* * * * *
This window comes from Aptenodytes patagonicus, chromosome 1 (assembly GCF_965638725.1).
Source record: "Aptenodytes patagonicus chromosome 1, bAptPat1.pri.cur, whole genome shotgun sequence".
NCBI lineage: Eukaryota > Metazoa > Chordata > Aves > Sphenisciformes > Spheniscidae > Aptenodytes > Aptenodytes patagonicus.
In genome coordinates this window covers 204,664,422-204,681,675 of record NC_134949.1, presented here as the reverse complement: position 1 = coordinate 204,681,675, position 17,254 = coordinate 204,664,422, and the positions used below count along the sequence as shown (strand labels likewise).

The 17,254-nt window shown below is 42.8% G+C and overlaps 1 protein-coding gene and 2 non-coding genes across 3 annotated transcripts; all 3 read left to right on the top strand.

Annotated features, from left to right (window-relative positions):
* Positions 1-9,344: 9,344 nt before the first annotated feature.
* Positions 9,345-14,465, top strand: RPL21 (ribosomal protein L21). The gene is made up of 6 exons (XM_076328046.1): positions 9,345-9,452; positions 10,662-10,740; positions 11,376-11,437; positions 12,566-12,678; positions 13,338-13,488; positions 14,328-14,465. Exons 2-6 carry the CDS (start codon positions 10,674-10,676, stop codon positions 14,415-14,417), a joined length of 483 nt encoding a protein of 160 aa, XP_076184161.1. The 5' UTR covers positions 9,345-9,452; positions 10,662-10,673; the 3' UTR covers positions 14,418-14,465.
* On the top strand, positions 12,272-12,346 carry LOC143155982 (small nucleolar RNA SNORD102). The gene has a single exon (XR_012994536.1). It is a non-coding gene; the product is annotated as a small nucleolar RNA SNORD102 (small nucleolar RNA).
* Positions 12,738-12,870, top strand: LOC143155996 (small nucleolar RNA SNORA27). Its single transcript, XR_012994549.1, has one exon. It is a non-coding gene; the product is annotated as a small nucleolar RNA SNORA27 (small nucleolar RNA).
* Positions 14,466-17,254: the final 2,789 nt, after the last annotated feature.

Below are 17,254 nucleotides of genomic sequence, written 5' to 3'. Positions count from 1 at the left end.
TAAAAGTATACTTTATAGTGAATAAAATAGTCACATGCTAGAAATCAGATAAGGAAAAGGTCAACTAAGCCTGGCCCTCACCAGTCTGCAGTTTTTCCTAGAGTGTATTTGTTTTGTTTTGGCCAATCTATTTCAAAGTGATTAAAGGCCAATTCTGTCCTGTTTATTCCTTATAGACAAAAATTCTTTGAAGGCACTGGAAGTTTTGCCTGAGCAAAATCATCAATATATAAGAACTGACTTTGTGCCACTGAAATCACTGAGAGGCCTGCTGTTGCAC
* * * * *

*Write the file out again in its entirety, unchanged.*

This window comes from Aptenodytes patagonicus, chromosome 1 (assembly GCF_965638725.1).
Source record: "Aptenodytes patagonicus chromosome 1, bAptPat1.pri.cur, whole genome shotgun sequence".
NCBI lineage: Eukaryota > Metazoa > Chordata > Aves > Sphenisciformes > Spheniscidae > Aptenodytes > Aptenodytes patagonicus.
In genome coordinates this window covers 204,664,422-204,681,675 of record NC_134949.1, presented here as the reverse complement: position 1 = coordinate 204,681,675, position 17,254 = coordinate 204,664,422, and the positions used below count along the sequence as shown (strand labels likewise).

The 17,254-nt window shown below is 42.8% G+C and overlaps 1 protein-coding gene and 2 non-coding genes across 3 annotated transcripts; all 3 read left to right on the top strand.

Annotated features, from left to right (window-relative positions):
* Positions 1-9,344: 9,344 nt before the first annotated feature.
* Positions 9,345-14,465, top strand: RPL21 (ribosomal protein L21). The gene is made up of 6 exons (XM_076328046.1): positions 9,345-9,452; positions 10,662-10,740; positions 11,376-11,437; positions 12,566-12,678; positions 13,338-13,488; positions 14,328-14,465. Exons 2-6 carry the CDS (start codon positions 10,674-10,676, stop codon positions 14,415-14,417), a joined length of 483 nt encoding a protein of 160 aa, XP_076184161.1. The 5' UTR covers positions 9,345-9,452; positions 10,662-10,673; the 3' UTR covers positions 14,418-14,465.
* On the top strand, positions 12,272-12,346 carry LOC143155982 (small nucleolar RNA SNORD102). The gene has a single exon (XR_012994536.1). It is a non-coding gene; the product is annotated as a small nucleolar RNA SNORD102 (small nucleolar RNA).
* Positions 12,738-12,870, top strand: LOC143155996 (small nucleolar RNA SNORA27). Its single transcript, XR_012994549.1, has one exon. It is a non-coding gene; the product is annotated as a small nucleolar RNA SNORA27 (small nucleolar RNA).
* Positions 14,466-17,254: the final 2,789 nt, after the last annotated feature.

Below are 17,254 nucleotides of genomic sequence, written 5' to 3'. Positions count from 1 at the left end.
TAAAAGTATACTTTATAGTGAATAAAATAGTCACATGCTAGAAATCAGATAAGGAAAAGGTCAACTAAGCCTGGCCCTCACCAGTCTGCAGTTTTTCCTAGAGTGTATTTGTTTTGTTTTGGCCAATCTATTTCAAAGTGATTAAAGGCCAATTCTGTCCTGTTTATTCCTTATAGACAAAAATTCTTTGAAGGCACTGGAAGTTTTGCCTGAGCAAAATCATCAATATATAAGAACTGACTTTGTGCCACTGAAATCACTGAGAGGCCTGCTGTTGCAC